New Moon (1940)

105 mins | Comedy-drama | 28 June 1940

Producer:

Robert Z. Leonard

Cinematographers:

William Daniels, Oliver T. Marsh

Editor:

Harold F. Kress

Production Designer:

Cedric Gibbons

Production Company:

Metro-Goldwyn-Mayer Corp.
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HISTORY

The working title of this picture was Lover Come Back , and it was broadcast on television as Parisian Belle . HR news items in late Nov 1939 note that director W. S. Van Dyke worked on this film for about two weeks, but was reassigned to direct I Take This Woman , leaving producer Robert Z. Leonard to take his place. An item in HR comments that Nat Pendleton was to have appeared in this picture. Pendleton can be seen very briefly early in the picture as a bondsman standing next to Nelson Eddy. It is possible that his part was intended to be longer but was cut prior to the film's preview. In the same scene, silent star Buster Keaton is seen on the opposite side of Eddy, however, he is also unbilled in contemporary sources. According to HR , the steamboat scenes were filmed by Clyde de Vinna at Santa Catalina Island, CA. Reviews commented on the similarity between this film and M-G-M's 1935 film Naughty Marietta , which also starred Eddy and Jeanette MacDonald. In 1931, M-G-M filmed another version of New Moon starring Grace Moore and Lawrence Tibbett (see AFI Catalog of Feature Films, 1931-40 ; ... More Less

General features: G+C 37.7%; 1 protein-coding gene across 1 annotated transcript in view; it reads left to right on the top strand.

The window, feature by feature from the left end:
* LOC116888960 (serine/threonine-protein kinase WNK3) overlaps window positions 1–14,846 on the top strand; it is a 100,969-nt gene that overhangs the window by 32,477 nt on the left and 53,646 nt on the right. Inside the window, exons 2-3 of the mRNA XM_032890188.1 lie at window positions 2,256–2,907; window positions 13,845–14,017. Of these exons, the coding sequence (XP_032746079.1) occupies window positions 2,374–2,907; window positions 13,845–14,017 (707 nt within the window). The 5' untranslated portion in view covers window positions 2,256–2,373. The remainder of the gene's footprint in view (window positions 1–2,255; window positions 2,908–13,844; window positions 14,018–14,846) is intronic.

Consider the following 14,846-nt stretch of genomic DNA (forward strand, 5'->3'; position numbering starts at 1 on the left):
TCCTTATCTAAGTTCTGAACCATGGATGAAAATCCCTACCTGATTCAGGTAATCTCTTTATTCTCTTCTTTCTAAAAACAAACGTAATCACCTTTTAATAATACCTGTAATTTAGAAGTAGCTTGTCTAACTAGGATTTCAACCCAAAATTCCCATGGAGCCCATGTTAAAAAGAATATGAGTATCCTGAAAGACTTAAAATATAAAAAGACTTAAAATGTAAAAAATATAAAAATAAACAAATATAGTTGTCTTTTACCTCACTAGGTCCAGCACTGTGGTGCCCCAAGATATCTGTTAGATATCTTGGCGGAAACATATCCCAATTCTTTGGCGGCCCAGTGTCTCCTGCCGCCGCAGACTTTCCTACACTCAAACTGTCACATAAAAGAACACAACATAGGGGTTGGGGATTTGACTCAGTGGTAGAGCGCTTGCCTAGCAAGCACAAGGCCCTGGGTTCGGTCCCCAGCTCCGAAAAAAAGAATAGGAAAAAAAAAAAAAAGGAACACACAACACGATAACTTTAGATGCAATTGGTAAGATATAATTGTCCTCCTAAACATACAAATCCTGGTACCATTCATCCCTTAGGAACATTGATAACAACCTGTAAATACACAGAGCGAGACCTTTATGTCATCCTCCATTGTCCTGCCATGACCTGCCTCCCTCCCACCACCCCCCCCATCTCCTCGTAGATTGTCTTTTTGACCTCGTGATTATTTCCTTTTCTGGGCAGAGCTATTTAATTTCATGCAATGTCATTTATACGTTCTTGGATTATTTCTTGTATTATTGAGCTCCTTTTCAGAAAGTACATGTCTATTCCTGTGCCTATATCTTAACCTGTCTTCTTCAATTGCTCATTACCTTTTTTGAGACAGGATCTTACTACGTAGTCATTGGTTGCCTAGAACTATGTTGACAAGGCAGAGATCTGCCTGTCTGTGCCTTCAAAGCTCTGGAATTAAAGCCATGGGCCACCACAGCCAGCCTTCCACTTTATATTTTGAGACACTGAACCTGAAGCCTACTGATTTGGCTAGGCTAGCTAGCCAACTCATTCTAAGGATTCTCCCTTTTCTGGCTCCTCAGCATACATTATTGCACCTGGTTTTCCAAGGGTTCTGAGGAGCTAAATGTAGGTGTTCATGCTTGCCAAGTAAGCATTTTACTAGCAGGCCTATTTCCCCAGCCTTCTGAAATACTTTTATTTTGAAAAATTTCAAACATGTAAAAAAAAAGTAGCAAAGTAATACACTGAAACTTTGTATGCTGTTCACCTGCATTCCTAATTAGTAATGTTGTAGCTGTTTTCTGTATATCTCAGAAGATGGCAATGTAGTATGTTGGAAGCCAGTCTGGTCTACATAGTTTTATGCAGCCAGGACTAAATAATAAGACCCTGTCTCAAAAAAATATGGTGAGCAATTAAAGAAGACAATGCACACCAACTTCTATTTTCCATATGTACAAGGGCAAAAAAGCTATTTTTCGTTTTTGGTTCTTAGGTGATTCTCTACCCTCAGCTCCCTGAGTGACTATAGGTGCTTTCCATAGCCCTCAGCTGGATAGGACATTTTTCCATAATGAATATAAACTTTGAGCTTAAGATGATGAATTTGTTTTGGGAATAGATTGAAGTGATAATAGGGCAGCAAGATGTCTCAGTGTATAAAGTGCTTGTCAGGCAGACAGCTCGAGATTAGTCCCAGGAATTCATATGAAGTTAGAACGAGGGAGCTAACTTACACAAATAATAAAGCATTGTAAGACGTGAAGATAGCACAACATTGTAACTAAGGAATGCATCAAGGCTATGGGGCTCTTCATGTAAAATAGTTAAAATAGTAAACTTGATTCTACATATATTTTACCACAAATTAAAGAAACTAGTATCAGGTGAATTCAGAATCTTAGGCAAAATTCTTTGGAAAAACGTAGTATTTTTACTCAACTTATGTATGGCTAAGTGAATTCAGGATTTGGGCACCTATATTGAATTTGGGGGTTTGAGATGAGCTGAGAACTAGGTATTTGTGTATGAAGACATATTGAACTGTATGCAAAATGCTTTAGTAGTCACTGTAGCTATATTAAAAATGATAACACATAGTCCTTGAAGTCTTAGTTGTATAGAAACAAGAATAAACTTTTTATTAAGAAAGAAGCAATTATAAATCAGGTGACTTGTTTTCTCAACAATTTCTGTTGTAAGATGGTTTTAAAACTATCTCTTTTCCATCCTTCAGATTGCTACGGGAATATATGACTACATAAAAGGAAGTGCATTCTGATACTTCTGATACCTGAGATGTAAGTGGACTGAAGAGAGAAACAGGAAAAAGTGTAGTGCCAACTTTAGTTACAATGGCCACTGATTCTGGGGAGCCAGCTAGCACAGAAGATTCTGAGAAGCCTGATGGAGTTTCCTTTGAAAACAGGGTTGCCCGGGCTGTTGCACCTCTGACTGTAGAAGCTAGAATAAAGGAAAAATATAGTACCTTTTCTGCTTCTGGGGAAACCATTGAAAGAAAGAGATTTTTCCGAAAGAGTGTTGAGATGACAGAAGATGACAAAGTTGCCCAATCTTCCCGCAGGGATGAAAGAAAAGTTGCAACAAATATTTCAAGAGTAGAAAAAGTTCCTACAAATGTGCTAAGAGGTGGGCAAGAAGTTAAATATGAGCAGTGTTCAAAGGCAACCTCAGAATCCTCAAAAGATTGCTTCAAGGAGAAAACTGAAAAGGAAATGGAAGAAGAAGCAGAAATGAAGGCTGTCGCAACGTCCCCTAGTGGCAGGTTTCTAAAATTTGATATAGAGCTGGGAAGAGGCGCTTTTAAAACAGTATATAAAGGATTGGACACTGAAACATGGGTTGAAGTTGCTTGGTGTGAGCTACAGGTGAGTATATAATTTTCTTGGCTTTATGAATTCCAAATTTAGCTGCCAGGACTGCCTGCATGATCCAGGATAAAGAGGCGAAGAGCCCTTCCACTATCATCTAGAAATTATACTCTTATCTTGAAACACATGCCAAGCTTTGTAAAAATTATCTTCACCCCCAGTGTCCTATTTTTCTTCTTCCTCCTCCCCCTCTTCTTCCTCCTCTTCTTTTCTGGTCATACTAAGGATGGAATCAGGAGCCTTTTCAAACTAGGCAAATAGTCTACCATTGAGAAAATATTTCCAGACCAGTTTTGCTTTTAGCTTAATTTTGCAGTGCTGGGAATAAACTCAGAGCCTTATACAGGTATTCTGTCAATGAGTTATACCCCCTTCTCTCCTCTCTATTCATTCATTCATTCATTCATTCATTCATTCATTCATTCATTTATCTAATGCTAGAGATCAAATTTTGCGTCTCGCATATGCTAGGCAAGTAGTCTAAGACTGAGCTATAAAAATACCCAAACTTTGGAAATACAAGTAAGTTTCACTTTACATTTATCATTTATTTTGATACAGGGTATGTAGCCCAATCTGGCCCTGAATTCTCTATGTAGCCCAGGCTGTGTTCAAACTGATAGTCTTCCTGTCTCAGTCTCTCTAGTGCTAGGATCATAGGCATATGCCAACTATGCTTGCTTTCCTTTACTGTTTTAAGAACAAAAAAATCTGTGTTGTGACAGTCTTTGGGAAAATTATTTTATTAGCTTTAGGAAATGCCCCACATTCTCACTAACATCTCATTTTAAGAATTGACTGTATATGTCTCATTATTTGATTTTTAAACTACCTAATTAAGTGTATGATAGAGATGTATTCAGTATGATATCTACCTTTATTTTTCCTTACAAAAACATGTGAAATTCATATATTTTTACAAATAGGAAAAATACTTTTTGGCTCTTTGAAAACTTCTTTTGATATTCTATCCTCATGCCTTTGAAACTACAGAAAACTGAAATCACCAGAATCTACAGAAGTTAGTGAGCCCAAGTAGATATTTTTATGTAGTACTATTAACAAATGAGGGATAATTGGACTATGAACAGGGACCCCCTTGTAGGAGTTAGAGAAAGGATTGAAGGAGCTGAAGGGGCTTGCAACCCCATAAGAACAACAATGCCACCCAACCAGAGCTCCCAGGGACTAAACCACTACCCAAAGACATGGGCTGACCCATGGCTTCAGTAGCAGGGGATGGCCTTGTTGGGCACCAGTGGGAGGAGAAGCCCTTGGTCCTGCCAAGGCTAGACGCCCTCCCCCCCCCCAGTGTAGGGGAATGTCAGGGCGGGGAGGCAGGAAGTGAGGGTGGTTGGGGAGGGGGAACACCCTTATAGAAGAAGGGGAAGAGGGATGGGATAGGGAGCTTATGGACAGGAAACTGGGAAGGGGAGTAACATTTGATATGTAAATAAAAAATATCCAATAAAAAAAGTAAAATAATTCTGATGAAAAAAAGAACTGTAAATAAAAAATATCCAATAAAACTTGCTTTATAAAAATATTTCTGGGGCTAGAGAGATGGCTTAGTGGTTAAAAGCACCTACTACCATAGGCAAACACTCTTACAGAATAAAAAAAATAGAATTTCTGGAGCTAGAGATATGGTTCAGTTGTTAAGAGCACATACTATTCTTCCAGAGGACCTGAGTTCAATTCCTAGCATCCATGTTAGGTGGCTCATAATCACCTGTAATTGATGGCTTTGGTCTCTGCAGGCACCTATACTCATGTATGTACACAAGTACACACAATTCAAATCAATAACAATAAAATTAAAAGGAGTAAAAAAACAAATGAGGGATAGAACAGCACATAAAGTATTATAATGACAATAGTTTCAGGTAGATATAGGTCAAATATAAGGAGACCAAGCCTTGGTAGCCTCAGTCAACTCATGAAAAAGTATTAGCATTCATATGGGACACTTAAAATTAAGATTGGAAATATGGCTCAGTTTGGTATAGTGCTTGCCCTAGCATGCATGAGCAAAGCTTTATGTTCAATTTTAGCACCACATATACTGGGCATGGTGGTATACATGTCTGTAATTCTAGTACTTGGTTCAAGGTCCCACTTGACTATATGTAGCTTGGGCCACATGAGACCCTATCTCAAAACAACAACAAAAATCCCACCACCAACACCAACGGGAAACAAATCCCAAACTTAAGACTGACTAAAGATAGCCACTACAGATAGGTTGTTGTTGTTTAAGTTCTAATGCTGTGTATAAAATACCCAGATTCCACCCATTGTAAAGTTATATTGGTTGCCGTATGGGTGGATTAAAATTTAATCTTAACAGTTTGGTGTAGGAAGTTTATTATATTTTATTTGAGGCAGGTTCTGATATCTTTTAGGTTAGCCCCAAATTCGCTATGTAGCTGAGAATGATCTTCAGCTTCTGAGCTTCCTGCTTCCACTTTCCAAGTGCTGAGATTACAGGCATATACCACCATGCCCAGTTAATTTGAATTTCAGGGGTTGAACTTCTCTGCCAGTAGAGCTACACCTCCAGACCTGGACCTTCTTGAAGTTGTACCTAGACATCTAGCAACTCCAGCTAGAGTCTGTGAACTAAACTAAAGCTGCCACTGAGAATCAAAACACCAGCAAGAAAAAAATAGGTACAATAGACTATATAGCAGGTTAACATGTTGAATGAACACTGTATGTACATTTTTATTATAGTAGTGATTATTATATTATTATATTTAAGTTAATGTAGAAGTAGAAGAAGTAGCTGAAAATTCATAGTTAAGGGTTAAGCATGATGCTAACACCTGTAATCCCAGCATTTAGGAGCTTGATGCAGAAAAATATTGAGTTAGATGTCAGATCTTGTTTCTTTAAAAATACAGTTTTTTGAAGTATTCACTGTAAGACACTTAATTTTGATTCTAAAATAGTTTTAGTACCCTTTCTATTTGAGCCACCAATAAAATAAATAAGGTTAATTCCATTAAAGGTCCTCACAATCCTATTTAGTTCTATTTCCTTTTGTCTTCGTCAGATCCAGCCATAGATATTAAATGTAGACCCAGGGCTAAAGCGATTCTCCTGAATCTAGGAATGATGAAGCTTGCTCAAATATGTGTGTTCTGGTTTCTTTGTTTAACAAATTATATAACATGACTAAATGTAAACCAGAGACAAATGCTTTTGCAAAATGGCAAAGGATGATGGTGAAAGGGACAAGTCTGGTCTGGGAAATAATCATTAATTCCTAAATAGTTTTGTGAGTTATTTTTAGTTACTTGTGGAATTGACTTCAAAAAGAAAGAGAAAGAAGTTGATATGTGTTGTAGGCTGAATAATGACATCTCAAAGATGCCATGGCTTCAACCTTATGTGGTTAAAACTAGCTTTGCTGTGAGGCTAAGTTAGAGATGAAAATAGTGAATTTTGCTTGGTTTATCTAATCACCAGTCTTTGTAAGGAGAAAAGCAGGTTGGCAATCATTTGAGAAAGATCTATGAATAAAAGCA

The working title of this picture was Lover Come Back , and it was broadcast on television as Parisian Belle . HR news items in late Nov 1939 note that director W. S. Van Dyke worked on this film for about two weeks, but was reassigned to direct I Take This Woman , leaving producer Robert Z. Leonard to take his place. An item in HR comments that Nat Pendleton was to have appeared in this picture. Pendleton can be seen very briefly early in the picture as a bondsman standing next to Nelson Eddy. It is possible that his part was intended to be longer but was cut prior to the film's preview. In the same scene, silent star Buster Keaton is seen on the opposite side of Eddy, however, he is also unbilled in contemporary sources. According to HR , the steamboat scenes were filmed by Clyde de Vinna at Santa Catalina Island, CA. Reviews commented on the similarity between this film and M-G-M's 1935 film Naughty Marietta , which also starred Eddy and Jeanette MacDonald. In 1931, M-G-M filmed another version of New Moon starring Grace Moore and Lawrence Tibbett (see AFI Catalog of Feature Films, 1931-40 ; F3.3107). More Less